Washed them all (3 kilos) in Potassium Permanganate and water, according to the instructions, then air dried them. Removed any stem remains first. Then foil wrap, after they're dry.



Pamplemousse, the south seas grapefruits keep very well. I never had good luck with oranges or lemons, though, with the exception of very thick skinned nobbly bush lemons.


Thanks for the information! I will try your method and use the foil again for the limes. We will have four aboard so they will just have to eat up the oranges before they go bad.
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Old 29-06-2017, 09:41   #1390
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Re: Mouthwatering Boat Recipes (mainly plant based)

Quote:
Originally Posted by JPA Cate View Post
I've kept limes for 3 months, the little limones nacionales from Mexico. Lime availability is seasonal here, and I'm still washing them, drying them, and wrapping them. I'm not treating them with anything, now, but we're not using as many, either.

Washed them all (3 kilos) in Potassium Permanganate and water, according to the instructions, then air dried them. Removed any stem remains first. Then foil wrap, after they're dry.

Pamplemousse, the south seas grapefruits keep very well. I never had good luck with oranges or lemons, though, with the exception of very thick skinned nobbly bush lemons.
Hi Ann
Thanks for the info.
In the past I have done nothing more with lemons and limes other than keep them in a mesh hammock where air circulation is good. Longevity is variable doing this. I will try your suggestion next time I need to store them long term.

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Old 29-06-2017, 09:57   #1391
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Re: Mouthwatering Boat Recipes (mainly plant based)

Quote:
Originally Posted by Sailor g View Post
raspberry + mint shrub

2 cups raspberries
1 cup cane sugar
2 lemons, peeled
1/4 cup mint leaves
1 cup apple cider vinegar
Prepare your oleo-saccharum by peeling the skins of the lemons with a vegetable peeler. In a bowl, muddle the peels with the sugar, cover with plastic wrap, and wait for at least an hour.
Add the raspberries and mint to the sugar mixture and muddle the raspberries, expressing some of their juice. Cover the bowl with plastic wrap and transfer into the fridge. Let it sit for one day.
Remove the raspberry mix from the fridge, muddle the fruit even more, and then add the vinegar to the mix. Stir to integrate and dissolve the sugar.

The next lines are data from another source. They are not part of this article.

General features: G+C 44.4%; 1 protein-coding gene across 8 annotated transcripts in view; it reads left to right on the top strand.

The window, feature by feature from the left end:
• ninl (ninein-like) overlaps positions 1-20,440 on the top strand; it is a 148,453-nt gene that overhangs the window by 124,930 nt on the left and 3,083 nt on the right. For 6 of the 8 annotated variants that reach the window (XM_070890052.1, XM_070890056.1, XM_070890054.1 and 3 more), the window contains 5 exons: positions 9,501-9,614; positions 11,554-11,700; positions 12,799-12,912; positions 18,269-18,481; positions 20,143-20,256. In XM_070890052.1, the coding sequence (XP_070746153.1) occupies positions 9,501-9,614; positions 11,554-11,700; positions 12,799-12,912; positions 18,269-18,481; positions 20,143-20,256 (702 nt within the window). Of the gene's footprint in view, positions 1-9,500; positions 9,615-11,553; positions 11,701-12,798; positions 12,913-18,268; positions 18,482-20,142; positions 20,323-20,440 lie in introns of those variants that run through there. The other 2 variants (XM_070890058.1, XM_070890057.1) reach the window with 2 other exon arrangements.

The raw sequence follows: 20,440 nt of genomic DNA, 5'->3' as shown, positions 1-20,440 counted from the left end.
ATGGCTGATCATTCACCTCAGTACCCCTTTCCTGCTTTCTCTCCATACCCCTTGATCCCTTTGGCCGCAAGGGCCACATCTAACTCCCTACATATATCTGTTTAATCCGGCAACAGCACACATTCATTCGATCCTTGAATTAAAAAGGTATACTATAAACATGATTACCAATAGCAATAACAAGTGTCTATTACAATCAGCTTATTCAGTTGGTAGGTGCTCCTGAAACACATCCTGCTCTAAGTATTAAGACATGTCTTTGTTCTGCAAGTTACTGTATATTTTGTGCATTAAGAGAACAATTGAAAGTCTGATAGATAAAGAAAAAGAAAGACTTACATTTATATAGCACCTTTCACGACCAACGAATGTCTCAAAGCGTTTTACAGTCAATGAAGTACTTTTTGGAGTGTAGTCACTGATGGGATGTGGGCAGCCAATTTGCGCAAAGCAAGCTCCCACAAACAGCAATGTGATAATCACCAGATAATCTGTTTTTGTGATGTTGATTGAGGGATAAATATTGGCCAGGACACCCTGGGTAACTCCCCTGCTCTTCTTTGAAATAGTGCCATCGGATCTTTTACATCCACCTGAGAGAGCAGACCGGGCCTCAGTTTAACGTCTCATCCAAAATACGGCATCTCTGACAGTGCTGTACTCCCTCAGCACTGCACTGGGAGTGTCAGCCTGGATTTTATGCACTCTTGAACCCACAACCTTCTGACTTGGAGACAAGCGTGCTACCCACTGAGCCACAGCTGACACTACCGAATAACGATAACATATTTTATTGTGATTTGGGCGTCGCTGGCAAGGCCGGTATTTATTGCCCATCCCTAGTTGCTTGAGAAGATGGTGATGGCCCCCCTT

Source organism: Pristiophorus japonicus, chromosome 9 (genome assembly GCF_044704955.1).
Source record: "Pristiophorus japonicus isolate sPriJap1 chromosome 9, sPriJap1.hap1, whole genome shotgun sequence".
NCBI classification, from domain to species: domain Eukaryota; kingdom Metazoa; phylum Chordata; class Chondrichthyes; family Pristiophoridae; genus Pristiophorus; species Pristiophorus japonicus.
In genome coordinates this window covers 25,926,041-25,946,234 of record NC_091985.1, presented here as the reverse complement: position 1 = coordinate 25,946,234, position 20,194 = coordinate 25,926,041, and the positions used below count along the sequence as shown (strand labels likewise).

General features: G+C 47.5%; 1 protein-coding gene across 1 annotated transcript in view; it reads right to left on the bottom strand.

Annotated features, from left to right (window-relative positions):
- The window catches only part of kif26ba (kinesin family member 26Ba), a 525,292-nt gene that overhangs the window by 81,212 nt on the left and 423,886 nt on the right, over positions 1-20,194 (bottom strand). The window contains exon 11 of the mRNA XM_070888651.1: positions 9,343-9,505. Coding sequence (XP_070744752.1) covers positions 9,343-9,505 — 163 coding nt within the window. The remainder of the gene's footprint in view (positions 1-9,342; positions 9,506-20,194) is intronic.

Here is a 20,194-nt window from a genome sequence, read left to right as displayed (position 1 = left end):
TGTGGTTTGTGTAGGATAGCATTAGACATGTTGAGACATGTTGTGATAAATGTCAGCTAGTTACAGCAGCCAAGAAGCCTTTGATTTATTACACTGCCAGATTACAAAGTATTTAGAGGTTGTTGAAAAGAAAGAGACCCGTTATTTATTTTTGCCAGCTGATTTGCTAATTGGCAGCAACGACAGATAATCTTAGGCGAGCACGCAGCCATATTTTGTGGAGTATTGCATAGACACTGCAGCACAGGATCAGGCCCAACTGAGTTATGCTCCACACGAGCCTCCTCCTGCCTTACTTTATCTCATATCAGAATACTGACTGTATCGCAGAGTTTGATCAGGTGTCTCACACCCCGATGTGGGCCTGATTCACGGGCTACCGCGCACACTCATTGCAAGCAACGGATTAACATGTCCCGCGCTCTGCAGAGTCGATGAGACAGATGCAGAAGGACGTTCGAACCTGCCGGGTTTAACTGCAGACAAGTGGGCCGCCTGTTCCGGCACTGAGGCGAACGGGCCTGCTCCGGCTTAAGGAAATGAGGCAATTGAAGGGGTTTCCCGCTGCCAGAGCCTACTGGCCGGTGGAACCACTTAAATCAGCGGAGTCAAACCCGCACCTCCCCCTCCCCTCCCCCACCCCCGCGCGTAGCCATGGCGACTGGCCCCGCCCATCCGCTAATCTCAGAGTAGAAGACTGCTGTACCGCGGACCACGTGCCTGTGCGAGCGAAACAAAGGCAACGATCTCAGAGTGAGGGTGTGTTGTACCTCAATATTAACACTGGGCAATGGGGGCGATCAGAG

Strain the mixture through a chinois or a fine-mesh strainer into a clean Mason jar.
Store the shrub mixture in the refrigerator. Allow 1 week for the flavors to meld, before enjoying. Shake before using.
I imagine this makes a refreshing drink. It would be sweeter than the raspberry vinegar I make (which would suit many people more) and that is delicious with soda water.

I forgot to post the recipe for raspberry vinaigrette. This is the main thing I use the vinegar for. It is absolutely scrumptious on slightly bitter greens like rocket, and even better with avocado added:

RASPBERRY VINAIGRETTE

¼ cup raspberry vinegar (see post # 1357)
¼ cup extra virgin olive oil
½ teaspoon wholegrain mustard
Pinch of freshly ground salt and pepper

Combine all the ingredients in a glass jar and shake well.
The mustard is not just for taste, it helps emulsify the oil and vinegar.
Shake well again before using.

If I have access to good refrigeration I make up four times the quantity and store it in a small bottle. I could eat this by the spoonful .
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Old 04-07-2017, 10:10   #1392
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Re: Mouthwatering Boat Recipes (mainly plant based)

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------

Revisiting Ruby Coleslaw (post # 971):

Cabbage is one ingredient I used infrequently before cruising. Its easy availablity in Greece and its excellent longevity made me seek out ways of using it. Some of these recipes have become firm favourites and even when temporarily on land I am making them. Ruby coleslaw is one (Thai style coleslaw also using red cabbage is another).